Keith Gluck writes for and volunteers at the Walt Disney Family Museum in San Francisco. He also runs a Disney blog called thedisneyproject.com, and travels to Disney Parks as often as he can. A fan of many facets of The Disney Company, Keith's main interest is the life and legacy of Walt Disney. For questions/comments, or to request a certain topic be covered, please send an email to: [email protected] Twitter: @DisneyProject Facebook: http://www.facebook.com/pages/The-Disney-Project/194569877288847

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25 Comments

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  1. Claire Huxtable > Sallah

  2. In my opinion: California Screamin over Rock and Rollercoaster, Indy slightly over Dinosaur, Everest over Matterhorn (hate the new seating configuration), and Mike and Sully to the rescue over Laugh Floor.

    Now what about Radiator Springs Racers vs. Test Track? I think I go RSR.

  3. Keith wins just for so many pithy comments about Superstar Limo, which is hands-down the worst attraction in Disney history. It wasn’t in “so bad it’s good” territory. It actually sucked the life force out of you.

    And the PUPPETS?! Holy acid trip, Batman. Talk about nightmare-inducing.

  4. Since all attractions mentioned are in walking distance from each other(and most motels) and you don’t have to endure unbearable heat and humidity to ride them, the edge goes to the DL similar rides. To be a real competition Tokyo DL and DL Paris should be in the mix too.

  5. This one is actually pretty close for me….Indy definately beats Dino for DL and EE is much more fun than Matterhorn despite its “historical significance” and wins for WDW. Screamin and Rock and Rollercoaster is tough because I love them both. Screamin I have ridden much more and has an nice long track layout with lots of fun elements. R & RC has much better theming and crazy dark ride fun but is also much shorter. Have never done Monster’s laugh floor but enjoy the dark ride in DL more the more I go on it. So, overall, I give the win to DL but when the Yeti was working on EE that would probably be my favorite ride of the bunch.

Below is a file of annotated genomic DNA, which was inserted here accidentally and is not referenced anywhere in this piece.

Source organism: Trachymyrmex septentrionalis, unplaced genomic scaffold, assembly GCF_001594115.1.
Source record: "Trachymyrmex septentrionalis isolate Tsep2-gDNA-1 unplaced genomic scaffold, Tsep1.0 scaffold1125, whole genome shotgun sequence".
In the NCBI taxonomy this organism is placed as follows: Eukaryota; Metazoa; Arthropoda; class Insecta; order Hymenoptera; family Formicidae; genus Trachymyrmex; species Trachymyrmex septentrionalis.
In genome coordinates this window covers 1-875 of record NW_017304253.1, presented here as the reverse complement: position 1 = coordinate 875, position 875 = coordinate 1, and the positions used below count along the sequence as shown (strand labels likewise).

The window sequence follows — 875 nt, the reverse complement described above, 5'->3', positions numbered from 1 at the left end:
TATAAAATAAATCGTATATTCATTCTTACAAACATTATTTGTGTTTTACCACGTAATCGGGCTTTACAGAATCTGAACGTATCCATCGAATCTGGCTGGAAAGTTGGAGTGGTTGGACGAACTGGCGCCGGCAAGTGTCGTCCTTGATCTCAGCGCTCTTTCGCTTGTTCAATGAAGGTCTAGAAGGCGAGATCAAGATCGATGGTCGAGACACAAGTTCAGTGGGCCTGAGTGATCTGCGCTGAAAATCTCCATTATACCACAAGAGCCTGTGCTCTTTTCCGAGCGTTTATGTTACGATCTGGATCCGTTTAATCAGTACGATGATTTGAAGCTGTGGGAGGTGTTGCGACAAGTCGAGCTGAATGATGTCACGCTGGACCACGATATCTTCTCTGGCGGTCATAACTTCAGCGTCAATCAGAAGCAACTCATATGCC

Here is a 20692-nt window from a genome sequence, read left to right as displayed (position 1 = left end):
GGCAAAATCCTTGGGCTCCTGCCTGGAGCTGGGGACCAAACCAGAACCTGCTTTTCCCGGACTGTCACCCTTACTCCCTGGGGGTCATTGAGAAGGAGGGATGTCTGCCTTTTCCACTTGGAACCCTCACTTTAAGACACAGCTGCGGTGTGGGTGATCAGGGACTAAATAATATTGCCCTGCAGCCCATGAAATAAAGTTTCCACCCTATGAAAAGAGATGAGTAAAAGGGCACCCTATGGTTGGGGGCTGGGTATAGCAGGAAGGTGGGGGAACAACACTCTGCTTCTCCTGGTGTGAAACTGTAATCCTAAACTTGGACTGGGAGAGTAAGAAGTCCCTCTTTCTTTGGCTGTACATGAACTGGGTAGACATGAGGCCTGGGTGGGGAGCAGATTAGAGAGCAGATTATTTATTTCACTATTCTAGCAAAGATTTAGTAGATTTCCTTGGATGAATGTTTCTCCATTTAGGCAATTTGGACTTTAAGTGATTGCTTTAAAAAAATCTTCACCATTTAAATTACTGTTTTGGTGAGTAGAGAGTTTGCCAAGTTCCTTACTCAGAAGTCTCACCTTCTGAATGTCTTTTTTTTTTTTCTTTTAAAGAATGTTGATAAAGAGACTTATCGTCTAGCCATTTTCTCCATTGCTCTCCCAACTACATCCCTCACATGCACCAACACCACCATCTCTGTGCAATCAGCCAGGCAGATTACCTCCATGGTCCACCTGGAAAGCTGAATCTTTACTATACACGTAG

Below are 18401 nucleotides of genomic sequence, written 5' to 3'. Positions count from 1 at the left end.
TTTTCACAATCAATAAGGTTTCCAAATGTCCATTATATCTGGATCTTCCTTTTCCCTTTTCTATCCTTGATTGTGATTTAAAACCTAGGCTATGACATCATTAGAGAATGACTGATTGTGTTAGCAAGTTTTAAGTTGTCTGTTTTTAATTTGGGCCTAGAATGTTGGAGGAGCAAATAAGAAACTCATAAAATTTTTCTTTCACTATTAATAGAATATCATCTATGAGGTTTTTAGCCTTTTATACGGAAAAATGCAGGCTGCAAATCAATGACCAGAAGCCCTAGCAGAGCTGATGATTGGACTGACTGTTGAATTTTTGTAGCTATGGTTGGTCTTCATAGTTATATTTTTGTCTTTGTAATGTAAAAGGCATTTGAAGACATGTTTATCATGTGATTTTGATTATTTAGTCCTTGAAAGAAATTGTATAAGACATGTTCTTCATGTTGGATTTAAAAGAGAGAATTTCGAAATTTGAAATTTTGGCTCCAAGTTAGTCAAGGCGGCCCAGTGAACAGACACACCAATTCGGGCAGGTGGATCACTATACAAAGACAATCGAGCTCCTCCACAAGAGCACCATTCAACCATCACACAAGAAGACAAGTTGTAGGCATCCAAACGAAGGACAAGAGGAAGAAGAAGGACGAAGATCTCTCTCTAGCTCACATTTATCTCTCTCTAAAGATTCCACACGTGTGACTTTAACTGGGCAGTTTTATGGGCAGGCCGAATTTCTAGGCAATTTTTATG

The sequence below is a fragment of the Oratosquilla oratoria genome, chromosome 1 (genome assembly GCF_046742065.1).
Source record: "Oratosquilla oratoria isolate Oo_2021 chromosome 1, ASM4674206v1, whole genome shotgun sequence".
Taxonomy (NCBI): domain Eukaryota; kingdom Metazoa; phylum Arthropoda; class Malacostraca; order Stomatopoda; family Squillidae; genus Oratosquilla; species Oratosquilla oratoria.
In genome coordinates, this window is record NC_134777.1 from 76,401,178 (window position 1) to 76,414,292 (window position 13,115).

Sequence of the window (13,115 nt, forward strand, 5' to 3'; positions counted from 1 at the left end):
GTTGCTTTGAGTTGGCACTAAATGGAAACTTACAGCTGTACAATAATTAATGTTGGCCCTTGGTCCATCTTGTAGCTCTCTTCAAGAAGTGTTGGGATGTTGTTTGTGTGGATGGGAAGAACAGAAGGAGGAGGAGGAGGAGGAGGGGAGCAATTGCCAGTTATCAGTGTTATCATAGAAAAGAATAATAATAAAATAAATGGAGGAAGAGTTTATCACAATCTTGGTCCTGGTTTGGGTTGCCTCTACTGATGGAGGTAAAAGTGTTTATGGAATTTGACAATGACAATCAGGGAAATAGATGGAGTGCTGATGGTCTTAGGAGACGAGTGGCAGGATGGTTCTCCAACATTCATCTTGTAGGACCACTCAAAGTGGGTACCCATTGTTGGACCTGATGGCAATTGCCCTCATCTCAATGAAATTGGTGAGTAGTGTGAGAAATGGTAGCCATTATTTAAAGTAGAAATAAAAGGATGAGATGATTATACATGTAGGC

6. Of the ones mentioned, I’d have to say that Screamin’ beats RnR for a few reasons, but a big one being that Screamin’ is completely unpretentious. Both are pretty standard steel rollercoasters, but where RnR triest to hide that fact with a half-baked “story” and tacky day-glo road signs, Screamin’ embraces being just a rollercoaster, and a rather fun one at that.

    Indy beats Dinosaur, no question (although, I DO question why they still insist on tying it to a movie that few people remember and less remember fondly). And even with a broken Yeti, Everest edges out the Matterhorn ever-so-slightly.

    As for Laugh Floor, it’s fine, I guess, but it feels sort of unsubstantial. Turtle Talks works as one small part of a larger attraction (The Seas in EPCOT, the Animation Building in DCA), but Laugh Floor feels like the supporting role of a larger attraction that doesn’t exist. Mike & Sully to the Rescue isn’t the best dark ride ever made, but at least it feels like a complete attraction.

    There’s a few other similar attractions I can think of: Finding Nemo Submarine Voyage > The Seas with Nemo and Friends, Radiator Springs Racers > Test Track (even the new version which, itself, is much better than the original), GRR > Kali, Barnstormer > Gadget’s, and even a sad, neglected Carousel of Progress is >>>>> Disneyland’s Innoventions.

    • This. I agree, Laugh Floor is fun but there’s just not much there. I can do ITTBAB several times a visit. But Laugh Floor is just kind of meh.

  7. Well, it may be kind of a familiarity breeds contempt kind of thing, but I think I like the all of the WDW options a little better. Rockin Roller Coaster and Screamin are both pretty similar, but I guess I just like indoor coasters better then outdoor coasters. And for some reason, I kind of like Dinosaur better then Indy. I think Dinosaur is a little bit more frightening. When the jeep stops next to a dinosaur that looks like a mini t-rex and you hear the computer say “identifying” you’re sitting there thinking: “This dinosaur is going to eat me, move you stupid computer!” I also prefer the dinosaur at the end that pops out toward you as opposed to a rolling ball that just rolls but never rolls forward toward you. Expedition Everest beats Matterhorn by a mile and then some, but it’s hardly fair to compare the newest, most state of the art ride at WDW with a ride at DL built in the 60′s. As for Monsters, the one time I’ve ever visited the laugh factory it was really very funny, so I imagine that one is as hit-or-miss as any comedy club. However, I can only compare my one experience vs. Mike & Sully to the rescue, so I’ll have to go with Laugh Factory.